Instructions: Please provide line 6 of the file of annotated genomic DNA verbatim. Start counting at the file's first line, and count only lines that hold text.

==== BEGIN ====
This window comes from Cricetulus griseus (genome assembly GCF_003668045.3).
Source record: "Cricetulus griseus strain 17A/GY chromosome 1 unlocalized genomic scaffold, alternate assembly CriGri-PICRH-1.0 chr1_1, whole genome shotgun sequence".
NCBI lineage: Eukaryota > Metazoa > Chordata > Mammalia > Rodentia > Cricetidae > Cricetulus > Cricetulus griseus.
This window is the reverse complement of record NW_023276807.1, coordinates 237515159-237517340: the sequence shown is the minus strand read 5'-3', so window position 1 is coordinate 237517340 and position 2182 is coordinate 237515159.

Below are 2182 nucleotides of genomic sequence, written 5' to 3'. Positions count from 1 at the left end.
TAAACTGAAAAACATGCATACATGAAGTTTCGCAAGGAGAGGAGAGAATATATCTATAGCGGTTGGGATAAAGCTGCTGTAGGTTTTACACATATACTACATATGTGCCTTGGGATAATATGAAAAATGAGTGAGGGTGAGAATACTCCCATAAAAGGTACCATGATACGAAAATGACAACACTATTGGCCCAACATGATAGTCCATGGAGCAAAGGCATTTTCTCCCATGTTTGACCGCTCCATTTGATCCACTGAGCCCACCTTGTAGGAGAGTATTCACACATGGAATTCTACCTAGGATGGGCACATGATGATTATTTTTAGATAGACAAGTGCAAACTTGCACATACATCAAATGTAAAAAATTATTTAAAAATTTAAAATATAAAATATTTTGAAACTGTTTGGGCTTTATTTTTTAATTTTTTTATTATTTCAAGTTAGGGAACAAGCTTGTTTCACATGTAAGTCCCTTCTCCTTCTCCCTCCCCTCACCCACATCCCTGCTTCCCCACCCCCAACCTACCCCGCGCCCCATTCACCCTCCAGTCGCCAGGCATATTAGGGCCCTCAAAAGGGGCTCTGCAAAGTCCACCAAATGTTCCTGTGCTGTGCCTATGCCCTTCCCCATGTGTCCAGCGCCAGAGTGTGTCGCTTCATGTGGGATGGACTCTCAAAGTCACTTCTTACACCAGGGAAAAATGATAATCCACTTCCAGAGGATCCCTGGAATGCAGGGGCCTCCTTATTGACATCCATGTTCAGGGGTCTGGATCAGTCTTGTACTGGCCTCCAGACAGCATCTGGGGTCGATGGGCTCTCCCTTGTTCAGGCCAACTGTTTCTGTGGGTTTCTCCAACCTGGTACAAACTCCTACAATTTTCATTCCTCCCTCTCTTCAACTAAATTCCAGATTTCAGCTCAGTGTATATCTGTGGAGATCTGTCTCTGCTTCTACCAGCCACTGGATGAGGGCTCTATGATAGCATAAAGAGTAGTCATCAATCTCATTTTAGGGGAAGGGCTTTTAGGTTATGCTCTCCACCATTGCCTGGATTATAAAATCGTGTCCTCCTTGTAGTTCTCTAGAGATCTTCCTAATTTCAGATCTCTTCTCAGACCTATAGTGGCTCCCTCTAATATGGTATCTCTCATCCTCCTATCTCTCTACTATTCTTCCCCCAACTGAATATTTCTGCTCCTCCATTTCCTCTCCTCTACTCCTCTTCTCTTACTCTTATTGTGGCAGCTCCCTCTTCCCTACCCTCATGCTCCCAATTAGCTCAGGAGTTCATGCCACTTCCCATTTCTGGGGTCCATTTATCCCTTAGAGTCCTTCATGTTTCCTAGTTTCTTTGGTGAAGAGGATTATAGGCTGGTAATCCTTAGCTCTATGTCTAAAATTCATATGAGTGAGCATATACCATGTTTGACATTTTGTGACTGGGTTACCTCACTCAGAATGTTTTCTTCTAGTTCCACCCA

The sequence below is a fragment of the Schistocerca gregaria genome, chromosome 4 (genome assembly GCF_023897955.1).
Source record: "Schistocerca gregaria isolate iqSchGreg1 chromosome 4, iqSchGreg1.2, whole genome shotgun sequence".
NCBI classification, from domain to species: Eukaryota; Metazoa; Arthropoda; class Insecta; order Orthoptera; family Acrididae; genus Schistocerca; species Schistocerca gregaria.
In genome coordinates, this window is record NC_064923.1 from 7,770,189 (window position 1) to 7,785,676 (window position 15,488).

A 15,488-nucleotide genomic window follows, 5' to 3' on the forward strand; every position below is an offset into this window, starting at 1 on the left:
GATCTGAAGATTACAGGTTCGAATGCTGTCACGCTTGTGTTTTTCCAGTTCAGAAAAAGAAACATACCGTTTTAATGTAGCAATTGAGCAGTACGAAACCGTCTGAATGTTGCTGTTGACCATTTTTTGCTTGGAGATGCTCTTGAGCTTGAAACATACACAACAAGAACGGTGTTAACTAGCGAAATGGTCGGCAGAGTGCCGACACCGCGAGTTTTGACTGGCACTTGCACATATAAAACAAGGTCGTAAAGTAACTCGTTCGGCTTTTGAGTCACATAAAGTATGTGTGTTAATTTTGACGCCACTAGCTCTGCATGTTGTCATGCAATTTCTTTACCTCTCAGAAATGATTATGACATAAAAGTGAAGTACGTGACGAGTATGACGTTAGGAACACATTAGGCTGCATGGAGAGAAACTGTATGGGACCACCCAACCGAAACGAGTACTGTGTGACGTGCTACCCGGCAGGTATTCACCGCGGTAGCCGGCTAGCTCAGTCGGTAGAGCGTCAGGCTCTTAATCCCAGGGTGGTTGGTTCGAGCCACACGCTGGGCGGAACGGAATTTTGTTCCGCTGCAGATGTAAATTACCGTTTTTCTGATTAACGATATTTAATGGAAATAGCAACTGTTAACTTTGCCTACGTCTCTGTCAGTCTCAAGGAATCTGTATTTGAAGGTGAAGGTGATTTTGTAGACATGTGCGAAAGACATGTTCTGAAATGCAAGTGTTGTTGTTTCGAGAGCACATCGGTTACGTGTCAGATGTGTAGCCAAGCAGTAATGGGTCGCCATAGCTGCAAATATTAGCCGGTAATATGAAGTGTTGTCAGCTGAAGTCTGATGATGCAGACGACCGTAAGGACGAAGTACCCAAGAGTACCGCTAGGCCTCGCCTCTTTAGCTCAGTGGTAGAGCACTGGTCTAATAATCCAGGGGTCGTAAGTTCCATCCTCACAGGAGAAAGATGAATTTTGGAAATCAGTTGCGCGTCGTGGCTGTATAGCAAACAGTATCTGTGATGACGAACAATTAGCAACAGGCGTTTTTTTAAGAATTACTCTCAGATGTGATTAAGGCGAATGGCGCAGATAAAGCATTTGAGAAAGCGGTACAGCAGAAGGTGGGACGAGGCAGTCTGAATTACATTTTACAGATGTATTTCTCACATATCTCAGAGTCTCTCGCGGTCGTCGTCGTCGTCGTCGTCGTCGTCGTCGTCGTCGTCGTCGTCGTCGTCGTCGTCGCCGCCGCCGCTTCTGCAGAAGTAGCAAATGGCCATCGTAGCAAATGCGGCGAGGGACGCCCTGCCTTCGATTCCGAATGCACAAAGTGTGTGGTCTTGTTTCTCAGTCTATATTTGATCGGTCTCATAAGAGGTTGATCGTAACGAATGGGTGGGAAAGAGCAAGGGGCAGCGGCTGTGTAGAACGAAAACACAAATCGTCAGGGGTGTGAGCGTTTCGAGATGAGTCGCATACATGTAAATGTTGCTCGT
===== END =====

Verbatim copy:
TAAACTGAAAAACATGCATACATGAAGTTTCGCAAGGAGAGGAGAGAATATATCTATAGCGGTTGGGATAAAGCTGCTGTAGGTTTTACACATATACTACATATGTGCCTTGGGATAATATGAAAAATGAGTGAGGGTGAGAATACTCCCATAAAAGGTACCATGATACGAAAATGACAACACTATTGGCCCAACATGATAGTCCATGGAGCAAAGGCATTTTCTCCCATGTTTGACCGCTCCATTTGATCCACTGAGCCCACCTTGTAGGAGAGTATTCACACATGGAATTCTACCTAGGATGGGCACATGATGATTATTTTTAGATAGACAAGTGCAAACTTGCACATACATCAAATGTAAAAAATTATTTAAAAATTTAAAATATAAAATATTTTGAAACTGTTTGGGCTTTATTTTTTAATTTTTTTATTATTTCAAGTTAGGGAACAAGCTTGTTTCACATGTAAGTCCCTTCTCCTTCTCCCTCCCCTCACCCACATCCCTGCTTCCCCACCCCCAACCTACCCCGCGCCCCATTCACCCTCCAGTCGCCAGGCATATTAGGGCCCTCAAAAGGGGCTCTGCAAAGTCCACCAAATGTTCCTGTGCTGTGCCTATGCCCTTCCCCATGTGTCCAGCGCCAGAGTGTGTCGCTTCATGTGGGATGGACTCTCAAAGTCACTTCTTACACCAGGGAAAAATGATAATCCACTTCCAGAGGATCCCTGGAATGCAGGGGCCTCCTTATTGACATCCATGTTCAGGGGTCTGGATCAGTCTTGTACTGGCCTCCAGACAGCATCTGGGGTCGATGGGCTCTCCCTTGTTCAGGCCAACTGTTTCTGTGGGTTTCTCCAACCTGGTACAAACTCCTACAATTTTCATTCCTCCCTCTCTTCAACTAAATTCCAGATTTCAGCTCAGTGTATATCTGTGGAGATCTGTCTCTGCTTCTACCAGCCACTGGATGAGGGCTCTATGATAGCATAAAGAGTAGTCATCAATCTCATTTTAGGGGAAGGGCTTTTAGGTTATGCTCTCCACCATTGCCTGGATTATAAAATCGTGTCCTCCTTGTAGTTCTCTAGAGATCTTCCTAATTTCAGATCTCTTCTCAGACCTATAGTGGCTCCCTCTAATATGGTATCTCTCATCCTCCTATCTCTCTACTATTCTTCCCCCAACTGAATATTTCTGCTCCTCCATTTCCTCTCCTCTACTCCTCTTCTCTTACTCTTATTGTGGCAGCTCCCTCTTCCCTACCCTCATGCTCCCAATTAGCTCAGGAGTTCATGCCACTTCCCATTTCTGGGGTCCATTTATCCCTTAGAGTCCTTCATGTTTCCTAGTTTCTTTGGTGAAGAGGATTATAGGCTGGTAATCCTTAGCTCTATGTCTAAAATTCATATGAGTGAGCATATACCATGTTTGACATTTTGTGACTGGGTTACCTCACTCAGAATGTTTTCTTCTAGTTCCACCCA